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    May 2018
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Pesticide Testing to Expand to Maui and Hawai‘i Island

The House Committee on Health & Human Services, chaired by Rep. John M. Mizuno, and the Committee on Agriculture, chaired by Rep. Richard P. Creagan, held an informational briefing today to update the status and progress of the Kauai Pesticide Joint Fact Finding (JFF) Study Group’s recommendations released last year.

The report, completed in May 2016, provided an analysis of environmental and health issues associated with pesticide use on Kauai, and today’s briefing was to hear how the various state and county departments had followed up on the group’s recommendations. Lawmakers also want to make sure continued environmental and human health impacts related to pesticides are addressed with fact-based policy and decision making.

Rep. Mizuno (Kalihi Valley, Kamehameha Heights, Lower Kalihi) said pesticide use will continue to be an important issue for Hawaii and will be discussed during the next legislative session.

“I want to acknowledge the state departments of Health, Agriculture, and Education along with the County of Kauai, and the Kauai Department of Water for working together on the pesticide issue and taking positive steps to protect residents,” said Mizuno. “This is a critical health and environmental issue that we need to have consensus and solution building to stay in front of.”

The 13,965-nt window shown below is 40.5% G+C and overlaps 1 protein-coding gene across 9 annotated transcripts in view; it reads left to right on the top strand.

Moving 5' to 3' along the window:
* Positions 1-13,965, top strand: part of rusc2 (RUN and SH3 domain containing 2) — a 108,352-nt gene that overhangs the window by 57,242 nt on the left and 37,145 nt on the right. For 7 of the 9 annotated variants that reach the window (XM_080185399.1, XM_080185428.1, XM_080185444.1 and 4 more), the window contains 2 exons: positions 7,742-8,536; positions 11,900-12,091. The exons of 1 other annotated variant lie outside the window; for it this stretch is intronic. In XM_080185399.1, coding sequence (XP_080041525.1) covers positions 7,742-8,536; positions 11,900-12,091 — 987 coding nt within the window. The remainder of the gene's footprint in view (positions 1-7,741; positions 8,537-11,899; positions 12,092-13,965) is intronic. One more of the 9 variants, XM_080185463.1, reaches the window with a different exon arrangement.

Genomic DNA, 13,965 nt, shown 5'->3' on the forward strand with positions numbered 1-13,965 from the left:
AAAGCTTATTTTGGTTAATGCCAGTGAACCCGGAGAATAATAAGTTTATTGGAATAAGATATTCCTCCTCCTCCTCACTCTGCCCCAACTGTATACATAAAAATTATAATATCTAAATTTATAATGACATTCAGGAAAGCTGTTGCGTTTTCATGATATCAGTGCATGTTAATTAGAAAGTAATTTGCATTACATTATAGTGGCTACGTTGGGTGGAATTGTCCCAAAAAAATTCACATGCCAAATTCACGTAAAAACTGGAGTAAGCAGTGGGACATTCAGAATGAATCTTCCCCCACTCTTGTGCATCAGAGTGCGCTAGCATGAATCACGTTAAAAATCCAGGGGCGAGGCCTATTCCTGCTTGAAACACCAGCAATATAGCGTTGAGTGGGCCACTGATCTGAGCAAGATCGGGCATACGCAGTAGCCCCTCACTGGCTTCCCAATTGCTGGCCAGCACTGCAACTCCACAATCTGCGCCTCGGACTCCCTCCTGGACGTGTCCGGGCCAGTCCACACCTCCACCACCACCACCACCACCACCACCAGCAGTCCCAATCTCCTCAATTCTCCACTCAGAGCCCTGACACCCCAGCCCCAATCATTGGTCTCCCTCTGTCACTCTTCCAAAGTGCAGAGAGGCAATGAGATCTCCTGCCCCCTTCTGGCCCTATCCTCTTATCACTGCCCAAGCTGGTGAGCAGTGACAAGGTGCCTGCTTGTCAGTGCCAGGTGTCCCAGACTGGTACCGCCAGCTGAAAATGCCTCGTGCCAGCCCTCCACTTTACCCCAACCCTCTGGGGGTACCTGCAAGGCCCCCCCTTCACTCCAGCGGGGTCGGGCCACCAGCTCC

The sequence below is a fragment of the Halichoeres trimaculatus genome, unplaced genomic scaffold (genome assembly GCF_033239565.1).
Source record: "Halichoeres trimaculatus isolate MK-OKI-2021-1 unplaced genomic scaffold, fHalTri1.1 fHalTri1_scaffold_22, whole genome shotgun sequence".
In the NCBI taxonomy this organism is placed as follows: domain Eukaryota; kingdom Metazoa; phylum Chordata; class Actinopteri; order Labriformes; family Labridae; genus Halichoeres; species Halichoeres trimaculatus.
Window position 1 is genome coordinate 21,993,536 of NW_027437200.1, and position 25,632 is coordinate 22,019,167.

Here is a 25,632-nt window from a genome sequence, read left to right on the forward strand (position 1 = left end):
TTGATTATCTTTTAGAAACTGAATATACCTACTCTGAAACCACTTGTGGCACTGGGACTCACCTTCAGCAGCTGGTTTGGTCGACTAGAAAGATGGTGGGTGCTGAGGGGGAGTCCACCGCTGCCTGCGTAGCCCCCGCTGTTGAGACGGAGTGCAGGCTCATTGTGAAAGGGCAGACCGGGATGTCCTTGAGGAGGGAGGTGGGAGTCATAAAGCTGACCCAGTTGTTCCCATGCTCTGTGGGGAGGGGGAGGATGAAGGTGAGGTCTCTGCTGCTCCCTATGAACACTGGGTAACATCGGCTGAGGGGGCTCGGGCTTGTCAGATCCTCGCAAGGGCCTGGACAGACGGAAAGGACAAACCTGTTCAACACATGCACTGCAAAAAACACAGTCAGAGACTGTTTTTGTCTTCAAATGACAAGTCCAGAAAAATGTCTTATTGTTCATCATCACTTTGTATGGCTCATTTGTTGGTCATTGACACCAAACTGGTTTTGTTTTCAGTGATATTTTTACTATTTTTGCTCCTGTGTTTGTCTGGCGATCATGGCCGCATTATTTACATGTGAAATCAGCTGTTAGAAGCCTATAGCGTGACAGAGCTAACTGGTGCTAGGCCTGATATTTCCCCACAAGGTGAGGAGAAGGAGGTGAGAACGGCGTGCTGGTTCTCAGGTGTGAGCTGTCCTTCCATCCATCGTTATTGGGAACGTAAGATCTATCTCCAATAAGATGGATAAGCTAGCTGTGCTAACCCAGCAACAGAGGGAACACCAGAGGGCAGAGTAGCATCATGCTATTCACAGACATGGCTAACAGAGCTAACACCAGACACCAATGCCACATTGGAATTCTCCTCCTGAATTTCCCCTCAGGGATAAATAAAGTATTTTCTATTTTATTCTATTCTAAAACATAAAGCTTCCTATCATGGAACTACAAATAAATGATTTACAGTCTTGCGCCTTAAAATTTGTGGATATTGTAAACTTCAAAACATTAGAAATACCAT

At the briefing, department representatives reported that steps taken since May, 2016 include:

  • The hiring of three new agriculture inspectors that has reduced the number of open pesticide investigation cases from 780 to less than 10.
  • Funding to hire an epidemiologist by the Department of Health.
  • Training of departments and first responders to coordinate rapid response to pesticide exposure incidents.
  • Training of the local medical community to record birth defect data.
  • Testing more than 50 surface water areas for pesticides on Oahu and Kauai and planning to expand testing to Maui and Hawaii Island.

Scott Enright, Chair of the Board of Agriculture told the Representatives that the Department of Agriculture has also developed a packet of rules that update Hawaii’s pesticide laws and regulations.

Rep. Della Au Belatti (Makiki, Tantalus, Papakolea, McCully, Pawaa, Manoa) said lawmakers see these as positive steps and want to make sure the departments have the resources they need to continue their efforts.

“This has been good information to direct us moving forward on this issue,” Belatti said.

Rep. Dee Morikawa, (Niihau, Lehua, Koloa, Waimea) said Kauai County has developed a pesticide policy and she suggested all four counties work together to develop a statewide policy on pesticide use, testing, enforcement and treatment.

“Let’s have a plan that allows proper pesticide use, protects our residents and notifies communities if there is any possible contamination,” Morikawa said.

Rep. Creagan (Naalehu, Ocean View, Capt. Cook, Kealakekua, Kailua-Kona) said he is concerned about the long-term effects of exposure to pesticides.

“I am concerned with the possibility of birth defects, particularly nerodevelopmental injuries to the fetus from long-term, low level pesticide exposure, especially related to chlorpyrifos,” said Creagan.